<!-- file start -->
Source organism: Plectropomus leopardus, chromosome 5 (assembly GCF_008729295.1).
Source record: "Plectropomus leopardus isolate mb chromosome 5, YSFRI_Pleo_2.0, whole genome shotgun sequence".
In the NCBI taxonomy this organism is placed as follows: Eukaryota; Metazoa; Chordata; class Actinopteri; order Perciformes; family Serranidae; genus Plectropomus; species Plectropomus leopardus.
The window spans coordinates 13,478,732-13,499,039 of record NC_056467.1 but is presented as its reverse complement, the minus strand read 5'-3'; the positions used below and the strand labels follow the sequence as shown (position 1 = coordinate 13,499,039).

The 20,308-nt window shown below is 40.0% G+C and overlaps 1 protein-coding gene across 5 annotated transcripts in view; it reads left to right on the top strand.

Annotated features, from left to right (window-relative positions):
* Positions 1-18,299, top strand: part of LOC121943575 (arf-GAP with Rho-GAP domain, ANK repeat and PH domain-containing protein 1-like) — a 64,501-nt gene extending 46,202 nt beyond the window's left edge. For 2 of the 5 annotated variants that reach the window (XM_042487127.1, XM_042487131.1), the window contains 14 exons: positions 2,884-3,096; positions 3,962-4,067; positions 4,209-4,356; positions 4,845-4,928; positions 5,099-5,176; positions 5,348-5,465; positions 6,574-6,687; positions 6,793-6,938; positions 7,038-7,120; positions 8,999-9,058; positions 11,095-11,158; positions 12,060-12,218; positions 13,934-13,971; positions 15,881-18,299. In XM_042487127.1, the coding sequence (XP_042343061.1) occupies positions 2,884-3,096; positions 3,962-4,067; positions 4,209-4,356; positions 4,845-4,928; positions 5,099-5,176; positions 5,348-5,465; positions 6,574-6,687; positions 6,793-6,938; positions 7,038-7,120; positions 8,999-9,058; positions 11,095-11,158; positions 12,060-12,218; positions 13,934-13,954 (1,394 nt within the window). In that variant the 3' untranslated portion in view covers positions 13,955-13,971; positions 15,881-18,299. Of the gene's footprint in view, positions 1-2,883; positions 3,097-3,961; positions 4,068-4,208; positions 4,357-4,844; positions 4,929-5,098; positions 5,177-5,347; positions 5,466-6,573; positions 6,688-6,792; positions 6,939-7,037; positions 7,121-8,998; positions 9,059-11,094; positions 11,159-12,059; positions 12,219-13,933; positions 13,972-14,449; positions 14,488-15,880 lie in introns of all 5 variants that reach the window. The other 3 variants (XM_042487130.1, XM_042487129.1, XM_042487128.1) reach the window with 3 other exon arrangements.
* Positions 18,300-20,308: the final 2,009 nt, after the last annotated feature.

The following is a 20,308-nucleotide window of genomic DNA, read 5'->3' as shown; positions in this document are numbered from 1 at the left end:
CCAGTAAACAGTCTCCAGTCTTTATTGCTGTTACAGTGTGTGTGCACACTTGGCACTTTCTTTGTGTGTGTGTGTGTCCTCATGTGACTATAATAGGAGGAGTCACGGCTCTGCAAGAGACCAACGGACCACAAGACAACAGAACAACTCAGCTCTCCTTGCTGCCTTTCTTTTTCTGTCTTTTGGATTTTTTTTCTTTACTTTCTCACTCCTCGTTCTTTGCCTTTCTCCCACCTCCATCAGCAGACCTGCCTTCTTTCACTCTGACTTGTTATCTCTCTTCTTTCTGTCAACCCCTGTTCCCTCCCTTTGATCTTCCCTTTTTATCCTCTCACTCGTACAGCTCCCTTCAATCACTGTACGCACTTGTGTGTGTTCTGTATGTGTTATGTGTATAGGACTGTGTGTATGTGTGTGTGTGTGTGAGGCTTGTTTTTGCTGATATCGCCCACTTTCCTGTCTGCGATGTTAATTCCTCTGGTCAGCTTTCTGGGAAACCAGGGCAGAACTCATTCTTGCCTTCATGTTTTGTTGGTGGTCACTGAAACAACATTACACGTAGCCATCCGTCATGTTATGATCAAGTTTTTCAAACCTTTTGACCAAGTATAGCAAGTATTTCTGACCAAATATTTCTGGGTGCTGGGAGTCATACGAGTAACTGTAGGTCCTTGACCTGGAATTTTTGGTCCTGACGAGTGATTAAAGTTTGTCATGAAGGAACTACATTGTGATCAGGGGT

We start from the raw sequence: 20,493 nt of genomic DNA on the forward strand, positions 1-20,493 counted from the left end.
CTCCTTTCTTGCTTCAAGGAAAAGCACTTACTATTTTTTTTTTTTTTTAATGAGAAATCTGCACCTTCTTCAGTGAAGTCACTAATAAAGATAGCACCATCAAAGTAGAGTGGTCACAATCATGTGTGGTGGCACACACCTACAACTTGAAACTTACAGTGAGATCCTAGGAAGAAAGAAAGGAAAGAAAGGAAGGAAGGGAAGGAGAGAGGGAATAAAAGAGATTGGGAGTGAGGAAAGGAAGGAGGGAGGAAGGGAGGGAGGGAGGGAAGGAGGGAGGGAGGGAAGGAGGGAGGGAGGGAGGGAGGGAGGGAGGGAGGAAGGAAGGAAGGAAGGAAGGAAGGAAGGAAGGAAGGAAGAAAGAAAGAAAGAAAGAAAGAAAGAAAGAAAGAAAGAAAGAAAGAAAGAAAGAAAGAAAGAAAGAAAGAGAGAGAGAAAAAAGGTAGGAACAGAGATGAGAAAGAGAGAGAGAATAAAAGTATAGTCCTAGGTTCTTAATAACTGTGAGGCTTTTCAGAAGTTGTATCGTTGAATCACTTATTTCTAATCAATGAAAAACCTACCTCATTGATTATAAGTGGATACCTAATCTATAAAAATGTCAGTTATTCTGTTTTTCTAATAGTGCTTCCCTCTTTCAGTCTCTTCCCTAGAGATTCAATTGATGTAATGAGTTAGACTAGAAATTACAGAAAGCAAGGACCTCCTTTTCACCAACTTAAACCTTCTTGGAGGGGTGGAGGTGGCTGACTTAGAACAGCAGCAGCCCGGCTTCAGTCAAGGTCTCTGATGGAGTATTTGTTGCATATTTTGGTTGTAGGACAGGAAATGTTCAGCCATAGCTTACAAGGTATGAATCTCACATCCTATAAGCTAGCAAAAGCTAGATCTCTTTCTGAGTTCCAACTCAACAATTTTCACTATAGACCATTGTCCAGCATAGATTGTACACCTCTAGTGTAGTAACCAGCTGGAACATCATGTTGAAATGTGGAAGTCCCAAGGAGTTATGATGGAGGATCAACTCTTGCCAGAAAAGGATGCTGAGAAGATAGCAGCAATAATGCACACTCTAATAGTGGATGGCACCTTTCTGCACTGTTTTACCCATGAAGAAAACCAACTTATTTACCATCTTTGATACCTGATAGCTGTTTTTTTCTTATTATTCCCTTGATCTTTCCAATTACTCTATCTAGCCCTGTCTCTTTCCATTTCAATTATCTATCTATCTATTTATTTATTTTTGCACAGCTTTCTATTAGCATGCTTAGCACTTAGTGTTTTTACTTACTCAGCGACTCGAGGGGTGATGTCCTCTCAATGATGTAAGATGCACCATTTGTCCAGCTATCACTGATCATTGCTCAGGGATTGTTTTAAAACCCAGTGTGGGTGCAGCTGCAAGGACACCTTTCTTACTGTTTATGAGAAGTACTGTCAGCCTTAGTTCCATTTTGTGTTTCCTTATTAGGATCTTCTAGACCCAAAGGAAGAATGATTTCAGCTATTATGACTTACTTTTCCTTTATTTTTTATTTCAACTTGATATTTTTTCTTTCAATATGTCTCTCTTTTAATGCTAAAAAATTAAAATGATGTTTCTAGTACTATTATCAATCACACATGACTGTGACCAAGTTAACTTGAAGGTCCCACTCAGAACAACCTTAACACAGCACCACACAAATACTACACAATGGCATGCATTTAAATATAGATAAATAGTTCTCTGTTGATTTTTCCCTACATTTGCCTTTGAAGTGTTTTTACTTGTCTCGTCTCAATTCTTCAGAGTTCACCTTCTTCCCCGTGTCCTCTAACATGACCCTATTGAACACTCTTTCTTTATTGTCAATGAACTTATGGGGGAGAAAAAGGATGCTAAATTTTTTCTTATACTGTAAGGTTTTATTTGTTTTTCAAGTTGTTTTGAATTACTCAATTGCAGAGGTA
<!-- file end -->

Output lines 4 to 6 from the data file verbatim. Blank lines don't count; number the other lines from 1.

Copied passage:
The window spans coordinates 13,478,732-13,499,039 of record NC_056467.1 but is presented as its reverse complement, the minus strand read 5'-3'; the positions used below and the strand labels follow the sequence as shown (position 1 = coordinate 13,499,039).

The 20,308-nt window shown below is 40.0% G+C and overlaps 1 protein-coding gene across 5 annotated transcripts in view; it reads left to right on the top strand.

Annotated features, from left to right (window-relative positions):